Posted by: yourhealthradio | February 2, 2012

House Calls – Prostate Enlargement; Stretching

House Calls from the Carrboro Citizen 02.02.12

Dear HOUSE Calls, How can you treat an enlarged prostate without drugs?
Many patients want to avoid “medicines.” Yet symptoms of an enlarged prostate (waking at night to urinate, weak stream, dribbling) can be a real nuisance. Just because a product is a natural herb that is available without a prescription does not mean that it is completely safe or effective. There are two natural products that we know of that people use for enlarged prostate – saw palmetto and pygeum. There has been plenty of controversy about the effectiveness of saw palmetto, but the bulk of evidence shows no treatment effect. We therefore don’t routinely recommend this to our patients. There is even less compelling data to support the use of pygeum. There are also behavior options, including decreased evening fluids, decreased caffeine and alcohol and so-called “double-voiding,” which means going to the bathroom twice to try to empty your bladder more fully. There are also surgeries to reduce the size of your prostate, but most people would proceed to that only if medicine were not working.
Dear HOUSE Calls, I’m a tennis player and I’ve been getting injured a lot. What is the best time to stretch– before or after?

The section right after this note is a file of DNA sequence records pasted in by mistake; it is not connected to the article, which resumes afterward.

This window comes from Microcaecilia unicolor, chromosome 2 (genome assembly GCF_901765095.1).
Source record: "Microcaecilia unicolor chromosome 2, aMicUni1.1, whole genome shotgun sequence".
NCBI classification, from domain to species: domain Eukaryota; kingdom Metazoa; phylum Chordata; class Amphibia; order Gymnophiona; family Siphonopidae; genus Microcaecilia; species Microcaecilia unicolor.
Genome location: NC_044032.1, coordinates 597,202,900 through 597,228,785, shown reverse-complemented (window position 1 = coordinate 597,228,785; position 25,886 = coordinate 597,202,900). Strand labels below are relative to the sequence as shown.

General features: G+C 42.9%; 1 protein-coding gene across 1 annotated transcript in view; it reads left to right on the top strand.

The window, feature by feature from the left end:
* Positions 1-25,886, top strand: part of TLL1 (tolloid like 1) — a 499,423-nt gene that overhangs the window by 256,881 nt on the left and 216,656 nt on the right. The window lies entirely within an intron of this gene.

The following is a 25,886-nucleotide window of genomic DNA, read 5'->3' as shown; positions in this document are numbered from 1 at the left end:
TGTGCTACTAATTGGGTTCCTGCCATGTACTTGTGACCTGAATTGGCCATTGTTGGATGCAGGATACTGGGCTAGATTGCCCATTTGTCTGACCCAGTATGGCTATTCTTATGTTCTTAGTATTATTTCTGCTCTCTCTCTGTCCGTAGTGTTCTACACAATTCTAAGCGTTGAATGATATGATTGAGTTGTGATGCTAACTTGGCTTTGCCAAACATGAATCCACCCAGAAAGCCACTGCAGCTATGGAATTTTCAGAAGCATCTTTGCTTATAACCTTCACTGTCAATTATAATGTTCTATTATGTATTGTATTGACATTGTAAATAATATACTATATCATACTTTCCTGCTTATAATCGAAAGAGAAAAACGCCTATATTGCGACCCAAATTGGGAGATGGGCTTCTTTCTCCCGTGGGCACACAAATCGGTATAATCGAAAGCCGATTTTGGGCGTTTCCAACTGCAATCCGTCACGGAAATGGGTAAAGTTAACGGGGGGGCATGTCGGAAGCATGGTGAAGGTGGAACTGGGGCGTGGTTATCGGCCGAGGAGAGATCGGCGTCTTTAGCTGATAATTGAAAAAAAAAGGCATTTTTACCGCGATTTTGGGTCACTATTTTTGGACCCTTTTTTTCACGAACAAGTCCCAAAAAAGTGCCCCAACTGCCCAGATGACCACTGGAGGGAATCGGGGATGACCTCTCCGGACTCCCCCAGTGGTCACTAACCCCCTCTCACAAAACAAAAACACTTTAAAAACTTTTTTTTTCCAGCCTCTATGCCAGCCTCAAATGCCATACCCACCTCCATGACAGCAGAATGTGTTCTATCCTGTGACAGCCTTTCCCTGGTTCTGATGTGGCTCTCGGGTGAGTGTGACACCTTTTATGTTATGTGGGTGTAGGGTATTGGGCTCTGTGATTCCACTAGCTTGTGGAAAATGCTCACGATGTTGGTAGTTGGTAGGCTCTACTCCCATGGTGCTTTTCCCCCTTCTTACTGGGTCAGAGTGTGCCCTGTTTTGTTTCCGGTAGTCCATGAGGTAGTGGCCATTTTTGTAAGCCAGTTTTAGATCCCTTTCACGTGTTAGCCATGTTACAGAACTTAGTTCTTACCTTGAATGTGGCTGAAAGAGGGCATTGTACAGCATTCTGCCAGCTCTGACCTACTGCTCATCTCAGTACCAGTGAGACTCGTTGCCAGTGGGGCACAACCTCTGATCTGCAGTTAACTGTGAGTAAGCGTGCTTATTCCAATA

The latest research says that it really does not matter. A recent systematic review of five studies found that stretching did not reduce soreness or injuries. another systematic review showed that warming up did not reduce injuries. We are not sure we believe this. There may be a couple of things going on here. With behaviors like warming up, cooling off and stretching, bodies just do what they do, and randomizing people can only minimize or maximize behaviors but not eliminate them. We think that in most sports, people warm up whether or not they identify the warm-up. The first few minutes of a run or a tennis match is always a little slower. The other thing is that not all stretching is alike. The latest we hear from coaches and personal trainers, as well as some physical therapists, is that stretching a “cold” muscle with a fixed or static stretch means you need to hold a position for 45 to 60 seconds. Dynamic stretches (stretching while moving) can be done more efficiently on cold muscles. Lastly, not all sports are alike. Jogging allows a slow warm-up period, while tennis is full-on impact with every move. So the study of joggers may not be suited to tennis players. We don’t know if any of this matters or when stretching is best. We like to stretch briefly before activity, warm up for a few minutes and stretch when done.

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